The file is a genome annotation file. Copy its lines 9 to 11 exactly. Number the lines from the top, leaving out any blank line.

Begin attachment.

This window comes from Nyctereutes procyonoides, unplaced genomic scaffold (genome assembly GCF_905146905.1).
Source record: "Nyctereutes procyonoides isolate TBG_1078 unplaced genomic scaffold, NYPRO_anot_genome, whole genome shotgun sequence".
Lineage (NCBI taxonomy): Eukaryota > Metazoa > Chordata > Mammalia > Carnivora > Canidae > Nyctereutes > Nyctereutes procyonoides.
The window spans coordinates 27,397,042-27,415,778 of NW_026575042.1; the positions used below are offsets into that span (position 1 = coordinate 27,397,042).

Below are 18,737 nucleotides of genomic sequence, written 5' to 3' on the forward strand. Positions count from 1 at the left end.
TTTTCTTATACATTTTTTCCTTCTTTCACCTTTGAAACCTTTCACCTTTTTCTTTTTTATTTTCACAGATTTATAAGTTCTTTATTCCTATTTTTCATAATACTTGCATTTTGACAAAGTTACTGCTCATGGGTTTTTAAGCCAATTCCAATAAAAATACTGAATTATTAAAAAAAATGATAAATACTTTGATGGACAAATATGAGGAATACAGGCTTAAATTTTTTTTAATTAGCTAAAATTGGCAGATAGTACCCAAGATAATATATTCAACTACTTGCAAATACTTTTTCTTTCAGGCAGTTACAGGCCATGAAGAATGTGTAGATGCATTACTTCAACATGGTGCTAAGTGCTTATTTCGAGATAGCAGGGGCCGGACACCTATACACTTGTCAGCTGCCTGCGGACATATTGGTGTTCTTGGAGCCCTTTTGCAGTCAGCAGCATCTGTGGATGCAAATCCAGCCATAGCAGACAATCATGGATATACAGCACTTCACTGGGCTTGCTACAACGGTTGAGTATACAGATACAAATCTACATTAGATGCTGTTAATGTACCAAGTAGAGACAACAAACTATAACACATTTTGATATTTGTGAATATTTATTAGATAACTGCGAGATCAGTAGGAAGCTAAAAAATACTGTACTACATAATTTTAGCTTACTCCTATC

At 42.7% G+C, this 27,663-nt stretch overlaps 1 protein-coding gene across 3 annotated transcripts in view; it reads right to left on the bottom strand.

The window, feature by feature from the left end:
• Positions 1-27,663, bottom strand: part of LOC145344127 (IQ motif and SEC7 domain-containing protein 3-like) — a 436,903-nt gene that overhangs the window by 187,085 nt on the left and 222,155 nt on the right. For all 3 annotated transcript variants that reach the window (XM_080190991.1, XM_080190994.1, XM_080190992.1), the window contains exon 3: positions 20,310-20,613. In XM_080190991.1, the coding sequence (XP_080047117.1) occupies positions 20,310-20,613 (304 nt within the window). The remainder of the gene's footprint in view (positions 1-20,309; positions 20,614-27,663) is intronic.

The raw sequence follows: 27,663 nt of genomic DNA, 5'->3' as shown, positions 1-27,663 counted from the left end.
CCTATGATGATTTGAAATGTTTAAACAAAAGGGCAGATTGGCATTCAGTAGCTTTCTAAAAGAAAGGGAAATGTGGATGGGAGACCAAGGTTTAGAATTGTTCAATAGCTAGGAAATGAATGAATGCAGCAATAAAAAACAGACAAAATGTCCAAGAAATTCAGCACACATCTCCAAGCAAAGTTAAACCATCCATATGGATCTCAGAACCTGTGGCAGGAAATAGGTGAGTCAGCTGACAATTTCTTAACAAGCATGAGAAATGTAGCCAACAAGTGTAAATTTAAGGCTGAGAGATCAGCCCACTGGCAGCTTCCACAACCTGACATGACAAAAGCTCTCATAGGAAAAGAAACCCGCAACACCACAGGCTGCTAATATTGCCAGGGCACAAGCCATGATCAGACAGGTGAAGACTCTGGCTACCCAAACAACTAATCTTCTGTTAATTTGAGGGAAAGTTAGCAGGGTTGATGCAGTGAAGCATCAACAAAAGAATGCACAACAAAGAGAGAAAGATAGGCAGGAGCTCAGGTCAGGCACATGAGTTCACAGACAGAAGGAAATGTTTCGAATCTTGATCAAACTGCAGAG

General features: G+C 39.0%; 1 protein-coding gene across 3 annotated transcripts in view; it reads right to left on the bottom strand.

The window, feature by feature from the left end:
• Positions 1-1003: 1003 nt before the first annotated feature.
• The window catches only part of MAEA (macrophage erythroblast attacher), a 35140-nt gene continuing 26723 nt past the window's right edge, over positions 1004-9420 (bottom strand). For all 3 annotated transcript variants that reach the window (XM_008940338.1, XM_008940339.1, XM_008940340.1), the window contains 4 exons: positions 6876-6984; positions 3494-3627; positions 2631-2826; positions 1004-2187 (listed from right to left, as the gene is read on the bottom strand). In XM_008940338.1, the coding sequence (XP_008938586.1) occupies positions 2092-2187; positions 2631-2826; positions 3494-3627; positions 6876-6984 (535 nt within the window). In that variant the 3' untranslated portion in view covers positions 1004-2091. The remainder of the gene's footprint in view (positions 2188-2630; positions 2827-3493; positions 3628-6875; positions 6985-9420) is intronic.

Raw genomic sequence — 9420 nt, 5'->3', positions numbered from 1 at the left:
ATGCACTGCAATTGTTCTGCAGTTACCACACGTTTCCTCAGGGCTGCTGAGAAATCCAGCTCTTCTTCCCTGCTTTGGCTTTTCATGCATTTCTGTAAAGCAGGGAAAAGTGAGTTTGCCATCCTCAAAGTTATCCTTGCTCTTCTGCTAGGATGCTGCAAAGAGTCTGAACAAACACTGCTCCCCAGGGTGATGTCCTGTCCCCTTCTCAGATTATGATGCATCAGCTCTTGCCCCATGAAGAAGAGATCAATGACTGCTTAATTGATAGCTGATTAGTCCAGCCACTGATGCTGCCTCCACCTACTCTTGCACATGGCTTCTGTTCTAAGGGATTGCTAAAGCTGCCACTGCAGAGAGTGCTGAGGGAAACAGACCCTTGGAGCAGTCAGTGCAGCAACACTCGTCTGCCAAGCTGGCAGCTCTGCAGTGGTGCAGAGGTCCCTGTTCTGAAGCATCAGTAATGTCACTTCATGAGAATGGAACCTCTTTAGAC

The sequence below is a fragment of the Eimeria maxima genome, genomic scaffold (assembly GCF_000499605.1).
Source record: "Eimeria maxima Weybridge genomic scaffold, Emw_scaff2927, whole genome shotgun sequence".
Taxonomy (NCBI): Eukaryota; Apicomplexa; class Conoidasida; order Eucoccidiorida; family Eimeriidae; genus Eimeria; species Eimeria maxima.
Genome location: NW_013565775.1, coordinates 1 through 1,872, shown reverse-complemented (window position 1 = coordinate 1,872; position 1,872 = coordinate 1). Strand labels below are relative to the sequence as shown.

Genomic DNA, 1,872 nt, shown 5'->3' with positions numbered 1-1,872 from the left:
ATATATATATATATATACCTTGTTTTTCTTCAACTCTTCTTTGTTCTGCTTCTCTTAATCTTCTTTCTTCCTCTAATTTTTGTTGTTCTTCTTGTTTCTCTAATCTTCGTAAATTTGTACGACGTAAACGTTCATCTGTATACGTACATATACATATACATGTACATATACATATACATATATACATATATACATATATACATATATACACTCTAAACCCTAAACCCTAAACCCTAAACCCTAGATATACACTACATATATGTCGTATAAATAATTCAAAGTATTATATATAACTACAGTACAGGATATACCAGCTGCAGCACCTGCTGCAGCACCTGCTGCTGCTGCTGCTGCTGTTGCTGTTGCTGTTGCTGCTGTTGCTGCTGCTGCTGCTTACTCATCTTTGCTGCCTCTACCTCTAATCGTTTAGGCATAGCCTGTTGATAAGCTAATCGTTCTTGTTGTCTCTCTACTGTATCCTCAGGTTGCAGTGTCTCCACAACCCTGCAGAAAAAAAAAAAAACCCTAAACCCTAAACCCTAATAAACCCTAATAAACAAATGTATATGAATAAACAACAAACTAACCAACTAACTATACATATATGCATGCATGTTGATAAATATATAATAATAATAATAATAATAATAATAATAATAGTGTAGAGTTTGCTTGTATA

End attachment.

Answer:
• Positions 1-27,663, bottom strand: part of LOC145344127 (IQ motif and SEC7 domain-containing protein 3-like) — a 436,903-nt gene that overhangs the window by 187,085 nt on the left and 222,155 nt on the right. For all 3 annotated transcript variants that reach the window (XM_080190991.1, XM_080190994.1, XM_080190992.1), the window contains exon 3: positions 20,310-20,613. In XM_080190991.1, the coding sequence (XP_080047117.1) occupies positions 20,310-20,613 (304 nt within the window). The remainder of the gene's footprint in view (positions 1-20,309; positions 20,614-27,663) is intronic.

The raw sequence follows: 27,663 nt of genomic DNA, 5'->3' as shown, positions 1-27,663 counted from the left end.
CCTATGATGATTTGAAATGTTTAAACAAAAGGGCAGATTGGCATTCAGTAGCTTTCTAAAAGAAAGGGAAATGTGGATGGGAGACCAAGGTTTAGAATTGTTCAATAGCTAGGAAATGAATGAATGCAGCAATAAAAAACAGACAAAATGTCCAAGAAATTCAGCACACATCTCCAAGCAAAGTTAAACCATCCATATGGATCTCAGAACCTGTGGCAGGAAATAGGTGAGTCAGCTGACAATTTCTTAACAAGCATGAGAAATGTAGCCAACAAGTGTAAATTTAAGGCTGAGAGATCAGCCCACTGGCAGCTTCCACAACCTGACATGACAAAAGCTCTCATAGGAAAAGAAACCCGCAACACCACAGGCTGCTAATATTGCCAGGGCACAAGCCATGATCAGACAGGTGAAGACTCTGGCTACCCAAACAACTAATCTTCTGTTAATTTGAGGGAAAGTTAGCAGGGTTGATGCAGTGAAGCATCAACAAAAGAATGCACAACAAAGAGAGAAAGATAGGCAGGAGCTCAGGTCAGGCACATGAGTTCACAGACAGAAGGAAATGTTTCGAATCTTGATCAAACTGCAGAG